A proud day for Munster hero Pat Parfrey

Ireland’s clash with Canada this evening may not be as momentous as last week’s historic win over the All Blacks, but one man will treasure the fixture.

A proud day for Munster hero Pat Parfrey

Cork native Pat Parfrey, who emigrated to Newfoundland 32 years ago, is now a respected physician. He has also become a revered figure in Canadian rugby.

After coaching London Irish, he moved to Canada and propelled the regional and national game forward, coaching Montreal Irish and eventually reaching the summit as Canada head coach in a term that saw him face his native country at Lansdowne Road in 1997, as well as at the Rugby World Cup two years later.

“I think I was the first foreign coach to sing the national anthem in Irish,” he laughs. “I was proud about that.”

The 66-year-old is the only man to have represented the Canucks on three fronts: national coach, president, and World Rugby representative, the latter a role he plans to hold “for the next eight years”.

An accomplished Munster winger that played in all of the province’s games between 1970-77, including the 3-3 draw in 1973 against the All Blacks, Parfrey won one Irish cap, again playing New Zealand in a 15-6 defeat at Lansdowne Road.

And 44 years later, Lansdowne Road is where Dr Parfrey will return for the eighth meeting of Ireland and Canada, where his son Patrick will represent Canada from the bench. There is no indecision about who he will get behind.

“I’ve lived in Canada longer than Ireland and while I like going back to Ireland, and would support Ireland in general, whenever they are playing Canada, I’m supporting Canada. I’m going as more of a parent than a representative.

“Patrick was in the dressing room after that game (in 1997) and he’s back 19 years later in the same dressing room, this time as a player.”

To add to a whirlwind week in his life, Parfrey was at Soldier Field last weekend to bask in Ireland’s triumph after 111 years of trying. After close calls playing for both Munster and Ireland, and not so close calls coaching Canada, the physician noted how “special” the victory was.

“It was fantastic. I’ve played against them on four or five occasions. It was the attacking instinct that won that game. To attack the All Blacks from a scrum in the middle of the field, then to get a five-metre scrum and attack off a back-row play, it just showed where Ireland’s heads were that day.”

Did it evoke memories of playing the All Blacks in the 1970s?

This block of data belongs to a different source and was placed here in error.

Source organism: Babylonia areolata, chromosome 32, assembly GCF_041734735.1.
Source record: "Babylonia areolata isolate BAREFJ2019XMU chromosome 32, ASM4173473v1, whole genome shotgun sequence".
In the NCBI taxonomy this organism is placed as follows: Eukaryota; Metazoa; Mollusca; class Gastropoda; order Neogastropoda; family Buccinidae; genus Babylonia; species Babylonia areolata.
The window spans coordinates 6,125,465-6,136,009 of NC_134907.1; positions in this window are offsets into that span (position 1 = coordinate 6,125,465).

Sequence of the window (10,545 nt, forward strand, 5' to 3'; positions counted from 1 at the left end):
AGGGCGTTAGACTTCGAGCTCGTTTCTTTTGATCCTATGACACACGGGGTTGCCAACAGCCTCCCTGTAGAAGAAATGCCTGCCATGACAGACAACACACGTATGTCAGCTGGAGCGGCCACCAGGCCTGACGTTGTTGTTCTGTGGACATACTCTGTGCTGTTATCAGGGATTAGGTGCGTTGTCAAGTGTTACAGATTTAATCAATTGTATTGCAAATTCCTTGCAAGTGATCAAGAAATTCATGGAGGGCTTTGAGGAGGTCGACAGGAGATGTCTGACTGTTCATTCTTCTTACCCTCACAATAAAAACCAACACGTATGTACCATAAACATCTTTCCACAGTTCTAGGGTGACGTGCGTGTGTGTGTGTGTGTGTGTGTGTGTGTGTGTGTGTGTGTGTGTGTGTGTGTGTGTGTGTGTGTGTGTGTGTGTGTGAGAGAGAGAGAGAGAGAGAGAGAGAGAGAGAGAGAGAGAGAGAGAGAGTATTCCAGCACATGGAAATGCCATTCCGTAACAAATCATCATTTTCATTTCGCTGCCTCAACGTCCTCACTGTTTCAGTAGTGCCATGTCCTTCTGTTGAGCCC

“That’s so long ago,” he laughs. “I was with John O’Driscoll, Pat Whelan, and Tom Grace in Chicago, all guys who I have played with and against, so it was special. I’ll tell you that the (figure of eight, in tribute to Antony Foley) haka response did evoke memories of the Munster haka (in 2008), which was the most hair-raising experience.“

The former winger flew from Chicago back to Canada, stopping off briefly in Newfoundland before travelling to Dublin on Thursday.

He anticipates Ireland will give Canada a “difficult” time, given the visitors’ lack of depth.

However, he fully expects the Canucks to match Romania in Bucharest next weekend and Samoa in Grenoble in the final game of their November schedule.

“Canada will be really stretched because we’re an amateur country playing against a professional country. But, you know, sometimes when you’re playing better teams, you fear the result and it’s that fear that drives you as a player, it can drive you to greater physical capacities.

“(Head coach) Mark Anscombe has a job in pulling the pieces together in terms of depth. That’s our biggest problem.”

Canada has produced a crop of players who have planted the red and white flag at the peak of club rugby. However, the transition from amateur to professional hurt prospects of becoming a serious rugby nation.

“Everything changed in 1996 when the game went professional. The best players took the opportunity to become professional athletes and the impact in Canada was that it diminished the strength of domestic Canadian rugby.

“Our capacity to start a professional league never came around because of this and it’s only now that people are saying ‘could Canada have the strength to put a team in the PRO12 or Super Rugby in the future?

“Those questions are finally being asked and if Canada can do that, then you can be damn sure that we’re going to get better.”

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